Magneto-resistive memory technology continues to mature and work continues in refining implementation of magneto-resistive memory cells.
The preferred embodiments of the present invention provide magneto-resistive memory cell structures which minimize disruptions to the magnetization orientation of the free magnetic layer caused by pinned magnetic layer magnetic fields. In one embodiment, a magneto-resistive memory cell has an additional pinned magnetic layer and a pinned magnetic layer, with the free magnetic layer and the additional pinned magnetic layer on either side of the pinned magnetic layer. The additional magnetic layer has a magnetization orientation substantially anti-parallel to the magnetization orientation of the pinned magnetic layer. The resulting magnitude of the net magnetic field from the pinned magnetic layer and the additional pinned magnetic layer is too small to affect the magnetization orientation of the free magnetic layer or the magnetization orientation of the free magnetic layers of neighboring magneto-resistive memory cells.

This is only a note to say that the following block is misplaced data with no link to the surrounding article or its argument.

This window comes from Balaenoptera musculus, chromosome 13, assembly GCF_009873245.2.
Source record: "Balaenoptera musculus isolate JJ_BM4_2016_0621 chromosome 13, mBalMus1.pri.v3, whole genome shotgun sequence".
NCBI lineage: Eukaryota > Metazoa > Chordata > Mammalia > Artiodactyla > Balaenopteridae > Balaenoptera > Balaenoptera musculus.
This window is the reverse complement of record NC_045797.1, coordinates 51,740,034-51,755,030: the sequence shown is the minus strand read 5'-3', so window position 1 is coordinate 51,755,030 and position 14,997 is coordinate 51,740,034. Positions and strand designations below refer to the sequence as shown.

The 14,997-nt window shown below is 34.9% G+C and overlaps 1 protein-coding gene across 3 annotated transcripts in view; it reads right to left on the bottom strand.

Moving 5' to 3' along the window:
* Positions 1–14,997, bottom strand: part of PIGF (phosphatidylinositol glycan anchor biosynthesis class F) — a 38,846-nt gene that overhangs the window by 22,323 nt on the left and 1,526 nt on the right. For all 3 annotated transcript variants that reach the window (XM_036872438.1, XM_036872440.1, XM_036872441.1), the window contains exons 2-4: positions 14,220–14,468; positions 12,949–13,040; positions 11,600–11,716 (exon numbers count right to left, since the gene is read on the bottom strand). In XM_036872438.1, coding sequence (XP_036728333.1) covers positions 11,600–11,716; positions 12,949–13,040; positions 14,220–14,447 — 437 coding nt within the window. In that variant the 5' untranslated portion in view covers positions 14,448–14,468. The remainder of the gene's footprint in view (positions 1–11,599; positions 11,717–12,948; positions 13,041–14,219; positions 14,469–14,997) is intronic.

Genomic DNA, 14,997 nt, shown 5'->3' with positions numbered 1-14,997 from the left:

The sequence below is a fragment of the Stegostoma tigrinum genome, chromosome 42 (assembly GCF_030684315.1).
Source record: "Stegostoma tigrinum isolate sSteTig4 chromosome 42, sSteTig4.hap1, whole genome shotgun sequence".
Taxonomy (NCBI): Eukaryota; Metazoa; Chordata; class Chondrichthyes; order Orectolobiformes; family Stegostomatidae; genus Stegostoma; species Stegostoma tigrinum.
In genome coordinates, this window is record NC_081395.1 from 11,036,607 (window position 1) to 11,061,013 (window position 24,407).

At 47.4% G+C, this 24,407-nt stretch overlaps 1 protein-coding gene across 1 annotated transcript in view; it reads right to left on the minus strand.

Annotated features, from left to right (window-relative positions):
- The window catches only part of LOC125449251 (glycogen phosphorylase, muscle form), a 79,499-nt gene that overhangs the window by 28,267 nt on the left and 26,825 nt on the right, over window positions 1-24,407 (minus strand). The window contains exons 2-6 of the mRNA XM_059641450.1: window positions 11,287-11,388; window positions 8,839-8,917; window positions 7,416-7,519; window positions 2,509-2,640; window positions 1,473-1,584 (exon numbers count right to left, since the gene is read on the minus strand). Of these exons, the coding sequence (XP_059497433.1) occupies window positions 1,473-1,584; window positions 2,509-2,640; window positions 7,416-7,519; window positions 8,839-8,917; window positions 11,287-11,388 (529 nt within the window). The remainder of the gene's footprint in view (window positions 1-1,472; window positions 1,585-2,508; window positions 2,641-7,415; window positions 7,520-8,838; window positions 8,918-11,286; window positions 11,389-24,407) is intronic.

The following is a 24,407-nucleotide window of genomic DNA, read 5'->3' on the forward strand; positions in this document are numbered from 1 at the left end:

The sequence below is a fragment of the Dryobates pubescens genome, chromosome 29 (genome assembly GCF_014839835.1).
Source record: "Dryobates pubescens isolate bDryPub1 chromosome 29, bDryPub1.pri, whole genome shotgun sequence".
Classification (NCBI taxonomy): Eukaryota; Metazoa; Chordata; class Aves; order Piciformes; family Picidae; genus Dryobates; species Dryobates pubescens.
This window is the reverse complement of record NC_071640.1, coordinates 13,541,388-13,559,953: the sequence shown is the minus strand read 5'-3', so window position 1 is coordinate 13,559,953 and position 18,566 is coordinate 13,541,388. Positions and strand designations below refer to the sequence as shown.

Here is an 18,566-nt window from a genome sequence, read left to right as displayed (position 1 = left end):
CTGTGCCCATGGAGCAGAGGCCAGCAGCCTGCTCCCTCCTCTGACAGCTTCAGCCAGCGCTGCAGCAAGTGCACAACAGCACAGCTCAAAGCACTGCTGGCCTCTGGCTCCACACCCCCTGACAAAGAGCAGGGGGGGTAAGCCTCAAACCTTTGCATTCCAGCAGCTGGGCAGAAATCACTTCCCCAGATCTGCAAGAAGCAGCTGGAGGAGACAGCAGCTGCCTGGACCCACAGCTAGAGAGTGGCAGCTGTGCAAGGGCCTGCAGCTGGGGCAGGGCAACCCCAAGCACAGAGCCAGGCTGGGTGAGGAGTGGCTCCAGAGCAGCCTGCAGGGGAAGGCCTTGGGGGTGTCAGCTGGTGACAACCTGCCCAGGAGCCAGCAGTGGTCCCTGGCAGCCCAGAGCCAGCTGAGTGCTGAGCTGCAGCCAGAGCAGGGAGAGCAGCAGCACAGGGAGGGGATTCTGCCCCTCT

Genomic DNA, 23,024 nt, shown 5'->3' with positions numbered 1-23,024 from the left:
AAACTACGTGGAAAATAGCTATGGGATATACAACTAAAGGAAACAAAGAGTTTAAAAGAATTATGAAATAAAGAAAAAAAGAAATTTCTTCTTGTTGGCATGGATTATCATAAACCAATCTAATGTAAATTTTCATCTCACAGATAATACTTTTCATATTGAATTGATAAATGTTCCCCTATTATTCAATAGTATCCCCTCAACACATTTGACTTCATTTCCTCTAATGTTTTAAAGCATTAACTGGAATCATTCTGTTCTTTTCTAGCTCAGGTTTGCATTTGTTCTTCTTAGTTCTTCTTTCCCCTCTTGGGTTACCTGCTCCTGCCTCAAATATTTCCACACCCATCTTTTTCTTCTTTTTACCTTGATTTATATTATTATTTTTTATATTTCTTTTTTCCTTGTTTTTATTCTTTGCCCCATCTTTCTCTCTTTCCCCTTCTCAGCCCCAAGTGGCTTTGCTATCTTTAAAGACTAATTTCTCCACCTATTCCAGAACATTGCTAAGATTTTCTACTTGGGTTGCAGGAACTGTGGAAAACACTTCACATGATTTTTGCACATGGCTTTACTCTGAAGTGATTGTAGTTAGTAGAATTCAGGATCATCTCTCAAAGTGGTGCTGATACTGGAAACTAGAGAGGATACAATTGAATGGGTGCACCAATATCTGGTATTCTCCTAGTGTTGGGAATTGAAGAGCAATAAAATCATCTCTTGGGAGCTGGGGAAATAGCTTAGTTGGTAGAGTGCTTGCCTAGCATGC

Also provided are methods for constructing the magneto-resistive memory cells of the present invention. In one embodiment, ferromagnetic materials and the thicknesses of the magnetic layers made from the materials are first selected such that the magnitude of the magnetic field from one layer is substantially equal to the magnitude of the magnetic field from the other layer. The magnetic layers are then formed. After formation, the magnetization orientation of each layer is fixed in an opposite direction from the other layer.